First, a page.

Facing criticism, France vows to speed up COVID-19 vaccinations

France had administered around 430 vaccines as of Sunday afternoon, a week after inoculation began

Vaccination
Dr Paul said 2,000 out of 10,000 sessions on any day are being conducted by private partners | File Photo

France has vowed to speed up its Covid-19 vaccinations after criticism from health experts about the rate of immunisation. A week into the campaign, President Emmanuel Macron scathingly compared the pace of the rollout to a “family stroll”, as France lagged far behind other European countries.

The world’s most vaccine-sceptical nation had only administered around 430 of the Pfizer/BioNTech jab as of Sunday afternoon, a week after vaccinations began, according to French data website CovidTracker.

That compares to Germany, which has inoculated 238,000 people, and the United Kingdom’s 1 million, after it became the first Western nation to approve the Pfizer/BioNTech shot on 2 December.

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The French National Academy of Medicine has been joined by many health experts in criticising the slow rollout. Leading geneticist Axel Kahn called the campaign a “disaster”.

France’s Covid-19 death toll of nearly 65,000 people is the highest in Western Europe.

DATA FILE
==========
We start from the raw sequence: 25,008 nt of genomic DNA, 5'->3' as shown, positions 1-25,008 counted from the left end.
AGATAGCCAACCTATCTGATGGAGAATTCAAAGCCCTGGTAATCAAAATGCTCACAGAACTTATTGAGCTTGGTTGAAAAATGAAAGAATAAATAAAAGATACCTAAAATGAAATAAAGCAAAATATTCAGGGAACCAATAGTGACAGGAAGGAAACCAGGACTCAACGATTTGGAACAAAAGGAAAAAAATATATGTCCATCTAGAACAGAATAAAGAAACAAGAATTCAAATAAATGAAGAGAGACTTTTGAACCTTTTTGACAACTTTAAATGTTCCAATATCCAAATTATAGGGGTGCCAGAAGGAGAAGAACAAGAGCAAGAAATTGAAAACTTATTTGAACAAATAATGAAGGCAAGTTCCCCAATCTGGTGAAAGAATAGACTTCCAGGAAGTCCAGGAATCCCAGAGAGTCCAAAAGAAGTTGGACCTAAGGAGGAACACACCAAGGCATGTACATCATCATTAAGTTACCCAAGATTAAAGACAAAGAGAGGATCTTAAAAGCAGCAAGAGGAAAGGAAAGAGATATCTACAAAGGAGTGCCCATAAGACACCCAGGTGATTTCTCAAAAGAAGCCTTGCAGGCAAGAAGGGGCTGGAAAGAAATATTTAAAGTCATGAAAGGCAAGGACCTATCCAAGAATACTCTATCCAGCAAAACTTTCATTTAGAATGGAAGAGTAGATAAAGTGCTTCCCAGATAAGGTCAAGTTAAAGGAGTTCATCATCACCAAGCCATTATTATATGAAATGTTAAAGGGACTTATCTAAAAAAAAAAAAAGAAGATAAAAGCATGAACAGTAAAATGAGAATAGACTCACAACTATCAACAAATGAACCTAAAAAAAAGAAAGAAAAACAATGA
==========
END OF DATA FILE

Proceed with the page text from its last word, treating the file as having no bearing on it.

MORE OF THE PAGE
‘Quick, drastic change’

Opposition politicians have jumped on the latest example of what they say is the government’s mishandling of the coronavirus since the beginning.

Under growing pressure, President Emmanuel Macron slammed the pace of the vaccine rollout, comparing it to a “family stroll”, and saying it “does not meet the needs of the moment, nor the needs French”, according to sources close to the Elysée.

“I wage war morning, noon, evening and night. I expect the same commitment from you all,” the president was quoted as saying by the Journal du Dimanche.

“This is not good enough. It must change quickly and drastically – and it will.”

Ramped-up schedule

Macron said all doctors who wish to be vaccinated will be allowed to do so as quickly as possible to set the example for their patients.

Government spokesman Gabriel Attal added that health workers over the age of 50 would have access to the vaccine from 4 January, instead of from February as originally planned.

Health Minister Olivier Véran vowed to step up the pace of vaccinations for elderly people “within a few weeks” in order to bring France’s programme up to the same level as other countries.

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In a move that would significantly speed up the vaccination programme, additional vaccination centres are to be up and running later in January for people aged 75 or over, with the 65+ group soon to follow, Veran said.

Prime Minister Jean Castex promised in early December that 1 million people would be vaccinated by the end of January. To meet that target, France would have to inoculate more than 32,000 people every day until the end of January, according to CovidTracker data.

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